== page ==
Casino markers are lines of credit that allow high-level gambling patrons easy access to large sums of cash. Candidates for a marker must apply to the casino credit department where the patron's financial worthiness is examined and final line of credit determined. Casino markers are short-term, interest-free loans. However, repayment must be prompt or the patron faces high interest fees and possible criminal charges.
Casino markers allow patrons the ability to access a line of interest-free credit for quick and easy access to large sums of cash. Many gamblers prefer taking cash from a marker as a convenient and attractive alternative to carrying large sums of money in and out of a casino.
Casino patrons use markers to avoid paying fees for automatic teller machine and credit card cash advances. The borrowed money is interest free and payment isn't due for 15 days to 30 days, depending on the amount and the casino's credit policy. Markers generally start at $500 and rise at the casino's discretion.
Patrons seeking a credit line must fill out an application requiring financial and banking information that is provided to credit card companies. Patrons have the ability to submit the information online or via mail and should do so approximately two weeks before their visit to the casino. Casino staff determines the patron's credit risk, examines the patron's ability to pay and approves the credit line amount. The decision takes about one week.
Once approved for casino markers, patrons inform staff of their intention to use the credit line when they are seated at a table game. The table games supervisor accesses the patron's information via computer and fills out the proper paperwork. The patron signs the paperwork and is given the appropriate amount of credit in chips. A receipt is given to the patron to use when paying off the marker. It is customary for patrons to pay back the marker before leaving the casino if they have enjoyed a winning session.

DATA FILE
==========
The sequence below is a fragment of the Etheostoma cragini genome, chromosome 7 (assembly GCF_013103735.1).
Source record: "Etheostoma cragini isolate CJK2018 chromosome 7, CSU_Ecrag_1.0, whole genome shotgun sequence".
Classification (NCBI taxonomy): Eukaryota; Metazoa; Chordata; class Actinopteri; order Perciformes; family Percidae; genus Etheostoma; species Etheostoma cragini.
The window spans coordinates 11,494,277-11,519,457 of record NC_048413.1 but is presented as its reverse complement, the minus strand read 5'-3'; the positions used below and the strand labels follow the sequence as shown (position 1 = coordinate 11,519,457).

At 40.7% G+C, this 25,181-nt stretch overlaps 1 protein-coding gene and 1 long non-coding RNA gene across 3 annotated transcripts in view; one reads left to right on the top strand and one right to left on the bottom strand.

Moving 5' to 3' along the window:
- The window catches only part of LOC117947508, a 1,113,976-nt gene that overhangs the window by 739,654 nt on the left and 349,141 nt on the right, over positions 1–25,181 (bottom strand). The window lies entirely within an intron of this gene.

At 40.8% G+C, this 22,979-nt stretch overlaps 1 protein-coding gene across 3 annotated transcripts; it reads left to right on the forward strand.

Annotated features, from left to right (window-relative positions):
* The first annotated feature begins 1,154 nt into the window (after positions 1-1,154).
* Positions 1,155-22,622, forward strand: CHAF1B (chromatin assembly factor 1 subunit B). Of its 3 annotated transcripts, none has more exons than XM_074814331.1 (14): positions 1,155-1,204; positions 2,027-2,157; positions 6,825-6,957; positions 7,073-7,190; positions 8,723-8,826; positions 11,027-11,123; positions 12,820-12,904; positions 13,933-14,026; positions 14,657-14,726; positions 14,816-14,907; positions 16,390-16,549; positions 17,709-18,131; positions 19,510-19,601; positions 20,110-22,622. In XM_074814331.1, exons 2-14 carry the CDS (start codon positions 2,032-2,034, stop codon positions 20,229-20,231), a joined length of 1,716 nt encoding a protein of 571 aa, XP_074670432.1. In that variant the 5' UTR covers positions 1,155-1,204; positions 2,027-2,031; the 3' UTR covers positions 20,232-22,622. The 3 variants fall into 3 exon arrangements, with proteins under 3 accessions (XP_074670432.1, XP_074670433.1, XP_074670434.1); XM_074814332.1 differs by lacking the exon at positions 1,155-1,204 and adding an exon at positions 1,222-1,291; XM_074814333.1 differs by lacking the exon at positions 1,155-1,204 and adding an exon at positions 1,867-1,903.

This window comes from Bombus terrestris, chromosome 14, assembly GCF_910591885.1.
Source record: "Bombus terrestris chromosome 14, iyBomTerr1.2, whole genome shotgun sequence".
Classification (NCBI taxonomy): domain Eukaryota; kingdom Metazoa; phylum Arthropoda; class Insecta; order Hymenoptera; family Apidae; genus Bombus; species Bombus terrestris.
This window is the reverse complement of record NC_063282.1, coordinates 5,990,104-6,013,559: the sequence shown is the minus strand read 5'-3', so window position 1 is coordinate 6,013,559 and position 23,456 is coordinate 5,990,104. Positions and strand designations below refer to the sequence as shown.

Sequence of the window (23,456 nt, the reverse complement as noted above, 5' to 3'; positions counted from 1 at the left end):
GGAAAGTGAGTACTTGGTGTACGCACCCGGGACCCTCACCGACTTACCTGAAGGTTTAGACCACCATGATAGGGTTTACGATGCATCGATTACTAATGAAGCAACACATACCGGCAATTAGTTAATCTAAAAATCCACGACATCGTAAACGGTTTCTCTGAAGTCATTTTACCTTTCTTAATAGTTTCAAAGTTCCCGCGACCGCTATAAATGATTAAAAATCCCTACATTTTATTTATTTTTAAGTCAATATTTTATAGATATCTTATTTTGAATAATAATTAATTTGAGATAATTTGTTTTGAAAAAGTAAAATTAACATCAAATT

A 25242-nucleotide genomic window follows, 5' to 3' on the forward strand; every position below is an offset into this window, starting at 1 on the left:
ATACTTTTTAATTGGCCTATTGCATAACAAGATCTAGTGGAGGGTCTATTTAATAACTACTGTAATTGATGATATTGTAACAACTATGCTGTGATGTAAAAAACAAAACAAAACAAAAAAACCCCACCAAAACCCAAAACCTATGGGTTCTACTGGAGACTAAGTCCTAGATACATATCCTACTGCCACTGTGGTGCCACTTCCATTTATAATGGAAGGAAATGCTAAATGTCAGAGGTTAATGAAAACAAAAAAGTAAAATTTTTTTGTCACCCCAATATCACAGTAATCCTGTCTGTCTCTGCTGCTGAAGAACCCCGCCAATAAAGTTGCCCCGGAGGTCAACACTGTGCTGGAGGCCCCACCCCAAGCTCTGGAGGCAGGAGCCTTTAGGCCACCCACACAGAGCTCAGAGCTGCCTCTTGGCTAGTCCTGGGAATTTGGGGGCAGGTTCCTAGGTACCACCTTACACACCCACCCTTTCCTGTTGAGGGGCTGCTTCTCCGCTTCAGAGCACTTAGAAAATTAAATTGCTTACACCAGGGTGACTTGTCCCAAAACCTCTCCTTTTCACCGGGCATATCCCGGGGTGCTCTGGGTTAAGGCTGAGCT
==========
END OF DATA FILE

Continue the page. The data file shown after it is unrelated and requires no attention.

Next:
Many patrons believe obtaining casino credit is easy, particularly in Las Vegas. However, according to gaming expert Frank Scoblete, casinos in Atlantic City require in-depth financial information including a patron's net worth. Many people also believe a marker is totally interest-free. But, interest charges of 18 percent and higher are charged if full payment is not received within the agreed time frame.
Failure to pay a casino marker is a serious offense. In major gambling cities, such as Las Vegas and Atlantic City, failure to pay markers is considered a felony. Patrons who cannot pay markers within the specified time frame should contact the casino credit department. The casino will work with the patron to fashion a payment plan, with interest charges, rather than file criminal charges.
Tom De Martini is a journalist with more than 25 years of experience covering everything from the U.S. financial markets for Dow Jones Newswires to high school sports for local newspapers throughout New Jersey and Pennsylvania. He also serves as a correspondent for Lexington, Ky.-based "Thoroughbred Times." De Martini has a Bachelor of Arts in journalism from Glassboro State College.